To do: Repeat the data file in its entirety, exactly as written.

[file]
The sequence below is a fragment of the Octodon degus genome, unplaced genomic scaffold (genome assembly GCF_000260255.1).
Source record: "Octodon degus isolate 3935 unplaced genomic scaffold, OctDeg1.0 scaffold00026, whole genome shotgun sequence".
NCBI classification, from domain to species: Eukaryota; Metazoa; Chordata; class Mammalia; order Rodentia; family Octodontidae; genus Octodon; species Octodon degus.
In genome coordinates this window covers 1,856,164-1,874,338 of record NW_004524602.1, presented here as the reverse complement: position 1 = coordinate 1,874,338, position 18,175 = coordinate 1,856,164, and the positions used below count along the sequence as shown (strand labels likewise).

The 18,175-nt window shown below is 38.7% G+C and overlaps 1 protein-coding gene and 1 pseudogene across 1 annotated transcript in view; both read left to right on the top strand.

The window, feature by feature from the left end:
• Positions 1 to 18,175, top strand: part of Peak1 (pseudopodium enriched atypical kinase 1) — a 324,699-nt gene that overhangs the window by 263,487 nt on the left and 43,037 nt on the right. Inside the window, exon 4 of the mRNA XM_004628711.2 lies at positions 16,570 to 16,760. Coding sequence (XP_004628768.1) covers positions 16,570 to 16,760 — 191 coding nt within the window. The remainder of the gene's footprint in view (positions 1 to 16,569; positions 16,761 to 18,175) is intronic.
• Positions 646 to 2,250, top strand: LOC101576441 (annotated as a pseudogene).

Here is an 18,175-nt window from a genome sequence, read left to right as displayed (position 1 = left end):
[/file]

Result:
The sequence below is a fragment of the Octodon degus genome, unplaced genomic scaffold (genome assembly GCF_000260255.1).
Source record: "Octodon degus isolate 3935 unplaced genomic scaffold, OctDeg1.0 scaffold00026, whole genome shotgun sequence".
NCBI classification, from domain to species: Eukaryota; Metazoa; Chordata; class Mammalia; order Rodentia; family Octodontidae; genus Octodon; species Octodon degus.
In genome coordinates this window covers 1,856,164-1,874,338 of record NW_004524602.1, presented here as the reverse complement: position 1 = coordinate 1,874,338, position 18,175 = coordinate 1,856,164, and the positions used below count along the sequence as shown (strand labels likewise).

The 18,175-nt window shown below is 38.7% G+C and overlaps 1 protein-coding gene and 1 pseudogene across 1 annotated transcript in view; both read left to right on the top strand.

The window, feature by feature from the left end:
• Positions 1 to 18,175, top strand: part of Peak1 (pseudopodium enriched atypical kinase 1) — a 324,699-nt gene that overhangs the window by 263,487 nt on the left and 43,037 nt on the right. Inside the window, exon 4 of the mRNA XM_004628711.2 lies at positions 16,570 to 16,760. Coding sequence (XP_004628768.1) covers positions 16,570 to 16,760 — 191 coding nt within the window. The remainder of the gene's footprint in view (positions 1 to 16,569; positions 16,761 to 18,175) is intronic.
• Positions 646 to 2,250, top strand: LOC101576441 (annotated as a pseudogene).

Here is an 18,175-nt window from a genome sequence, read left to right as displayed (position 1 = left end):